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We’re trying to teach Joy to apologize when she does something wrong, especially when she hurts someone. She’s picking up that lesson pretty well. Tonight during her bath she was playing with finger paints again (it’s a bribe to get her in the tub) and she started to stick her paint-covered finger in her mouth. I said, “No Joy! Don’t put the paint in your mouth!” She looked up at me and said “Sorry, Nana.” “It’s okay,” I said, “You didn’t do anything wrong. Just don’t put the paint in your mouth – it’s yucky.” That was different from the other night when she got mad at me for taking something away from her that she was misusing. She lashed out – literally – and scratched me with her fingernails (that need trimming). Let me tell you – it hurt! Her mommy took her to time out in the other room and told her she had to tell Nana she was sorry. After a few minutes, I came into the room, and she lifted her tear-streaked face and said, “I sorry Nana.” I scooped her up in my arms and this time I said, “Thank you for saying ‘Sorry’ Joy. Nana loves you.” I didn’t tell her it was okay because what she had done was definitely not okay. It was wrong, and she needed to know it was wrong. But she also needed to know that saying “Sorry” was the right thing to do – and that Nana would always love her no matter what.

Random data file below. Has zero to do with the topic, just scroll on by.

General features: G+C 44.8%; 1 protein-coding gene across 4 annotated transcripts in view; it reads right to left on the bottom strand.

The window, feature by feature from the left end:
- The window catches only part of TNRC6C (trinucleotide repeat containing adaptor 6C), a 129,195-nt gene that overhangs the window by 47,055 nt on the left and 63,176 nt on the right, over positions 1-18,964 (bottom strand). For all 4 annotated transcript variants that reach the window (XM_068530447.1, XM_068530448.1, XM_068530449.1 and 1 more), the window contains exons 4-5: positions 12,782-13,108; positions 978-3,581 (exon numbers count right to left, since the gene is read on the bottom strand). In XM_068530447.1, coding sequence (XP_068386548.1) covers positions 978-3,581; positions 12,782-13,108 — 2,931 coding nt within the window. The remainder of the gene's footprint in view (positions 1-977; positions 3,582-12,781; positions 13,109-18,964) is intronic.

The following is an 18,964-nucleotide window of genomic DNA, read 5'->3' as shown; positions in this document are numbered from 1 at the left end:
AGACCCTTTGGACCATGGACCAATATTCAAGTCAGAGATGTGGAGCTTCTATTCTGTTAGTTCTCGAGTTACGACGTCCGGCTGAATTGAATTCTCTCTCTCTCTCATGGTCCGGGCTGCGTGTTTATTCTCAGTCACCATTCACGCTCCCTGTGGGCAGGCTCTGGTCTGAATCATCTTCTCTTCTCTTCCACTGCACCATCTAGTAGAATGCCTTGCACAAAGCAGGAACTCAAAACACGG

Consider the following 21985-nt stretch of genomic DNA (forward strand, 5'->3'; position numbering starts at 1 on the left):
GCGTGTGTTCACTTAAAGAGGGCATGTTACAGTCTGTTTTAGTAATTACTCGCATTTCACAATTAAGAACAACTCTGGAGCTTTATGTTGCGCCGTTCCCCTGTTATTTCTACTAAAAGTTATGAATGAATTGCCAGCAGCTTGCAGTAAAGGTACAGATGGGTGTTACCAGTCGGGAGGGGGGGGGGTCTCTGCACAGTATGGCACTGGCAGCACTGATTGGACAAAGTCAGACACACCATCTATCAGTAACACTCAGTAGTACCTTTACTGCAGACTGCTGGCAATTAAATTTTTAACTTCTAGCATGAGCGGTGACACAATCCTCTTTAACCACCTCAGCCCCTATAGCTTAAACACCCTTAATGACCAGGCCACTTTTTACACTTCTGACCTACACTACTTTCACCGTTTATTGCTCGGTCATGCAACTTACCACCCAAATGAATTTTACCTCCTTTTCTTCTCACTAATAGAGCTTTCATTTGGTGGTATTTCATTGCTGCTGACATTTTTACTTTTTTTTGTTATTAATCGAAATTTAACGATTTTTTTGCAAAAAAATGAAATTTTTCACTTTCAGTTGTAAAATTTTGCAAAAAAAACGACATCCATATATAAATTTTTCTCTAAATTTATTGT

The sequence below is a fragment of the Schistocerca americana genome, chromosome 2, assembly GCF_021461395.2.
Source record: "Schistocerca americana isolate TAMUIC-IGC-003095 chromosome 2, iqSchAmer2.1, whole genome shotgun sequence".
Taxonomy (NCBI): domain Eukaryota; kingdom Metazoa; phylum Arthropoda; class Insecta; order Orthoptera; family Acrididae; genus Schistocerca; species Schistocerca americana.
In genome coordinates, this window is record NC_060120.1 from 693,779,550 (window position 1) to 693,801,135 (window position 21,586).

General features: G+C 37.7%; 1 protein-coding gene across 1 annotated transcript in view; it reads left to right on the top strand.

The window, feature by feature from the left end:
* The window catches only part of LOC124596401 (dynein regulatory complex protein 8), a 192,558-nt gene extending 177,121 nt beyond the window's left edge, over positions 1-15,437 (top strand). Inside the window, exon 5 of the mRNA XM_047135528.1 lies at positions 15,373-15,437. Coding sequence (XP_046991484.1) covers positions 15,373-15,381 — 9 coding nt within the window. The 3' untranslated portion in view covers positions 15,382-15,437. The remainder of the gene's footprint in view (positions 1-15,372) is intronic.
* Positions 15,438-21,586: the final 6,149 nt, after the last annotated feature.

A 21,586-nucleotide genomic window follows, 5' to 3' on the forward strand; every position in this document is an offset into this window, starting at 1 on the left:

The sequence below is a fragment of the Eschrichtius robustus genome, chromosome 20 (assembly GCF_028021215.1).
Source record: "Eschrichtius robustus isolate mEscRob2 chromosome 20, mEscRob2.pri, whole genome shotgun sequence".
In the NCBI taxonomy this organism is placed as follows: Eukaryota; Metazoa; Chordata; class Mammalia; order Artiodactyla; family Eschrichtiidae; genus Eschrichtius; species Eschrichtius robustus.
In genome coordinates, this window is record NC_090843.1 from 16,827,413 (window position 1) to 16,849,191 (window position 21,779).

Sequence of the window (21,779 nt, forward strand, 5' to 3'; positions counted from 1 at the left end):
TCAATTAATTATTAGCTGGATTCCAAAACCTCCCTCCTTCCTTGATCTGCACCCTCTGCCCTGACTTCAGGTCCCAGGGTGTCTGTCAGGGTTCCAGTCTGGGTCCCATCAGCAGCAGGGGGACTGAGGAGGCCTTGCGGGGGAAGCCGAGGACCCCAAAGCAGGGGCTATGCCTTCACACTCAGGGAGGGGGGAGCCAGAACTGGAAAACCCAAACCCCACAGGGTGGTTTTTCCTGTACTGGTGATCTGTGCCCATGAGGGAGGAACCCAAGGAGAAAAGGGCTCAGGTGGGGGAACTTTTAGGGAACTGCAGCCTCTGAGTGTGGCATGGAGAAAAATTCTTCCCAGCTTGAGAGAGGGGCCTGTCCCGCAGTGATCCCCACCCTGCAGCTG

You and I have done wrong – we have sinned against God (Romans 3:23). We have broken His laws and offended His holiness. What we have done is not okay. Our actions deserve punishment – much more than a time-out. According to the Bible, we deserve death (Romans 6:23).  But God is gracious to us sinners (Romans 3:24) and that grace cost Him everything – “It was not with perishable things such as silver or gold that you were redeemed . . . but with the precious blood of Christ” (1 Peter 1:18, 19).

Beloved, of Jesus, when you and I sin, we can look to God and say “I’m sorry,” and know that, while our actions are not okay, our relationship with God is. Because Jesus paid the highest price to make us okay. Because God loves you – no matter what.

Songs of Joy

Since my granddaughter came into this world I’ve been coloring in my Bible. When I read the Scriptures, every time I see the word “joy” I draw a heart around it, capitalize the “J”, and color it in with a pink marker. It’s just a reminder to me to claim Joy for the Lord. This morning I came to Psalm 126. I encourage you to stop and read these six verses. How many times did you find her name? I counted four. As much as I love to see her name there, I love what this Psalm is and says.